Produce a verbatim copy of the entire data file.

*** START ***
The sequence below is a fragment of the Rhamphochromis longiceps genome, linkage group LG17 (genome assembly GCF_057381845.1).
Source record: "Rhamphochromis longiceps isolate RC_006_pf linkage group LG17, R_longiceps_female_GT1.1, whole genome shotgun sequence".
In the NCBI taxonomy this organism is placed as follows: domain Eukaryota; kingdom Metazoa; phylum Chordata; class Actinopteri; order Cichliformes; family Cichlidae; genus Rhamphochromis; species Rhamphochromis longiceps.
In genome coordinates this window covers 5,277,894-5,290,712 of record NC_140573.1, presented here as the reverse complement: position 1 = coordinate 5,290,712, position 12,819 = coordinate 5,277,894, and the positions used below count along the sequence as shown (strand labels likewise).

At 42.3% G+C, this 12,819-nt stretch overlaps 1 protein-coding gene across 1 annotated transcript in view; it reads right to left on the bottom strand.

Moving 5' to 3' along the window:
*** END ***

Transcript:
The sequence below is a fragment of the Rhamphochromis longiceps genome, linkage group LG17 (genome assembly GCF_057381845.1).
Source record: "Rhamphochromis longiceps isolate RC_006_pf linkage group LG17, R_longiceps_female_GT1.1, whole genome shotgun sequence".
In the NCBI taxonomy this organism is placed as follows: domain Eukaryota; kingdom Metazoa; phylum Chordata; class Actinopteri; order Cichliformes; family Cichlidae; genus Rhamphochromis; species Rhamphochromis longiceps.
In genome coordinates this window covers 5,277,894-5,290,712 of record NC_140573.1, presented here as the reverse complement: position 1 = coordinate 5,290,712, position 12,819 = coordinate 5,277,894, and the positions used below count along the sequence as shown (strand labels likewise).

At 42.3% G+C, this 12,819-nt stretch overlaps 1 protein-coding gene across 1 annotated transcript in view; it reads right to left on the bottom strand.

Moving 5' to 3' along the window: